U.S. Pat. No. 685,561 to Bettermann describes a flue plug for plugging the ends of a boiler flue. The plugs are tapered in shape with annular flanges dished on their under sides. A connecting rod passes through the two plugs with a means for tightening the plugs to push the ends of the plugs into the ends of the flue.

None of the above inventions and patents, taken either singly or in combination, is seen to describe the instant invention as claimed. Thus, a boiler plug solving the aforementioned problems of leak sealing is desired.

SUMMARY OF THE INVENTION

The boiler plug system of the invention is intended for plugging leaks in the steel tube flue gas-to-water heat exchangers of low pressure steam boilers which, on average, reach operating steam pressures of about 12 pounds (lbs). Excursions above 12 lbs may occur briefly, up to about 16 lbs, but only briefly. Lower operating pressures as low as 8 lbs may be maintained for a period of time to complete some ordinary maintenance of the boiler or because of low energy demand. However, to those skilled in the art it is well known that fixing leaks in the heat exchangers of high pressure boilers is a substantially different matter than that of low pressure boilers.

The preferred size of heat exchanger tubes to which the boiler plug of the invention applies is 3 inch inside diameter (ID). This is a commonly accepted size for boiler heat exchanger tubing in the industry; however, larger or smaller ID tubing can be used if the design boiler capacity substantially increases or decreases. In this specification, the elements of the invention will be described as applied to three inch ID steel tubing heat exchangers with the understanding that the boiler plug of the invention can be made smaller or larger as the particular application may require. The boiler plug of the invention is readily applicable to heat exchanger tubing of 2 to 4 inch ID.

The boiler heat exchanger panel consists of a closely packed bundle of lengthy steel tubes having a diameter of about three inches. Hot flue gasses passing from the fire box exchange heat through the tube wall with circulating water. Due to the hot flue gasses corrosive nature, tubing leaks frequently occur. These leaks must be corrected relatively promptly before a leak compromises the integrity of adjoining tubes and worsens the problem. The heat exchanger flue tubing is cut and a boiler plug is inserted to end the leaking.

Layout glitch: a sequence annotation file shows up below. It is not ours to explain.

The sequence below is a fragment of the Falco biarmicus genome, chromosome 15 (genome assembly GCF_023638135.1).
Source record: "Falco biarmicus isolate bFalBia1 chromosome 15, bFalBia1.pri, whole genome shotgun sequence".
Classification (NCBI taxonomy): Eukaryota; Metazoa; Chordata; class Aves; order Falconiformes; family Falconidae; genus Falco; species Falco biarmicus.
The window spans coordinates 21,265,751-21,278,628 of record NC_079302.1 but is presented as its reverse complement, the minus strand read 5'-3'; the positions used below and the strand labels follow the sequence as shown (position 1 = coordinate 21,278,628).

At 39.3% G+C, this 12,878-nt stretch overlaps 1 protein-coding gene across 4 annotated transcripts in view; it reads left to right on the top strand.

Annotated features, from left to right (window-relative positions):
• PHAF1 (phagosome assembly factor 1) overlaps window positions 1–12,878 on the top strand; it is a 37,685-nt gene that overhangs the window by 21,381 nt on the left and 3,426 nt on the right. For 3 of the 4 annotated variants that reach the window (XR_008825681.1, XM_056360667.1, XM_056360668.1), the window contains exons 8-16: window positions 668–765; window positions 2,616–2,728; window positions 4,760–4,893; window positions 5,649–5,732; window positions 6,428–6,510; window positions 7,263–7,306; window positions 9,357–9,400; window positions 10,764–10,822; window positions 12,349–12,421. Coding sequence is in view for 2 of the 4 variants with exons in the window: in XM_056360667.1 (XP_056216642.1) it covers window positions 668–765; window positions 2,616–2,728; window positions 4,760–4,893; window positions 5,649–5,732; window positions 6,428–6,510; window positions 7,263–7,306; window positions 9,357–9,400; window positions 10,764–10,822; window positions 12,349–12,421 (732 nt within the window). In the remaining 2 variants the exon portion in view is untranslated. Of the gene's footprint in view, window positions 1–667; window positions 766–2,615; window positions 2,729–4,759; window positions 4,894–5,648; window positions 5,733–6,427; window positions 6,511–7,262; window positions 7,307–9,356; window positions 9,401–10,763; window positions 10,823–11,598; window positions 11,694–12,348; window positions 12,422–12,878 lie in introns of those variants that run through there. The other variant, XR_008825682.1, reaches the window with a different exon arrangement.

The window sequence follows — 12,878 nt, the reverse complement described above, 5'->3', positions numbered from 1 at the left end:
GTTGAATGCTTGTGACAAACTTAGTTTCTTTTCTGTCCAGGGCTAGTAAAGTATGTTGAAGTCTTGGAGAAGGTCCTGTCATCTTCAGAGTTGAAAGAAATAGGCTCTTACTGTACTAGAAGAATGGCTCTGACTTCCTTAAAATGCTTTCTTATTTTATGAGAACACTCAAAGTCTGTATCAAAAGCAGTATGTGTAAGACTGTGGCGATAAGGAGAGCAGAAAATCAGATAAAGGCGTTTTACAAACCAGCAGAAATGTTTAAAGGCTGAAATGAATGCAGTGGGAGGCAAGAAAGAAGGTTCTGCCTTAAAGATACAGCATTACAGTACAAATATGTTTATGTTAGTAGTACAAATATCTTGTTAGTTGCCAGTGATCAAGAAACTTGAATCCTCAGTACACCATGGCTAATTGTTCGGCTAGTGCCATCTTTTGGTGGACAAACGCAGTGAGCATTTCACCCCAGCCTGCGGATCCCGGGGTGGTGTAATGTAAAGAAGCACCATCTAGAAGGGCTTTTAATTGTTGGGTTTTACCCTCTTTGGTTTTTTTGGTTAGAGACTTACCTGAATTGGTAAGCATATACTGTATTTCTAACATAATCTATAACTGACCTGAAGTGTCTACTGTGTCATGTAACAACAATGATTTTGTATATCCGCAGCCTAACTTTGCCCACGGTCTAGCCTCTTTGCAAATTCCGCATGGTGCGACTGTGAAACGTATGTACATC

The boiler plug of the instant invention seals the open end of the tubing by combining two techniques: 1) placing a steel cap over one end of the tube fitted with a precise tube end-to-cap gasket and the same type cap and gasket on the other end of the tube; 2) tighten down both caps by screwing down on nuts on the ends of a threaded rod that passes through the length of the tube and through the center of both metal caps. By this technique the line of the rod from one cap to the other cap runs exactly down the center of the tube circumference of the plug of the instant invention. Consequently, the force pulling on both end gaskets is equal around the circumference of the gaskets. This eliminates any tendency for any side of a gasket to lift and produce a suitable situation for a new leak to develop.

The major parts of the boiler plug of the invention are as follows: a domed or dished steel cap having an aperture or hole at the peaking center of the dome and a maximum circumference marginally greater than the circumference of the end of the tube. A circular channel is inscribed within the dished under surface of the domed cap next to and abutting the dome cap's major circumference edge. The circumference of the channel is the same as the circumference of the edge of the tube. The channel is designed to hold a gasket which exactly mates with the terminal edge of the tube. Preferably, the gasket is made of asbestos; however, thermally stable rubber or plastic may be used.

Attached and part of the dished under surface of the dome cap is a frustum shaped, thick wall cylinder having a center opening or aperture extending from top to bottom; the top major circumference of the cylinder is attached to the under part or dished part of the cap with the cylinder opening or aperture and the cap aperture corresponding in true alignment.

A steel rod threaded at both ends or completely threaded end-to-end is passed through the first cap and cylinder openings. The rod is longer than the length of the tube which usually runs 9 to 12 feet in length. A second plug cap and assembly of the invention is placed on the opposing open end of the tube with the rod passed through the second plug cap. The rod may be a single, continuous rod or it may be sections of threaded rod joined together by one or more couplings Next, plastic gaskets are fitted onto the ends of the rod followed by steel washers and hex nuts. The hex nuts at both ends are completely tightened, forcing the gaskets within each channel down onto the ends of the tube to seal the tube from leaking.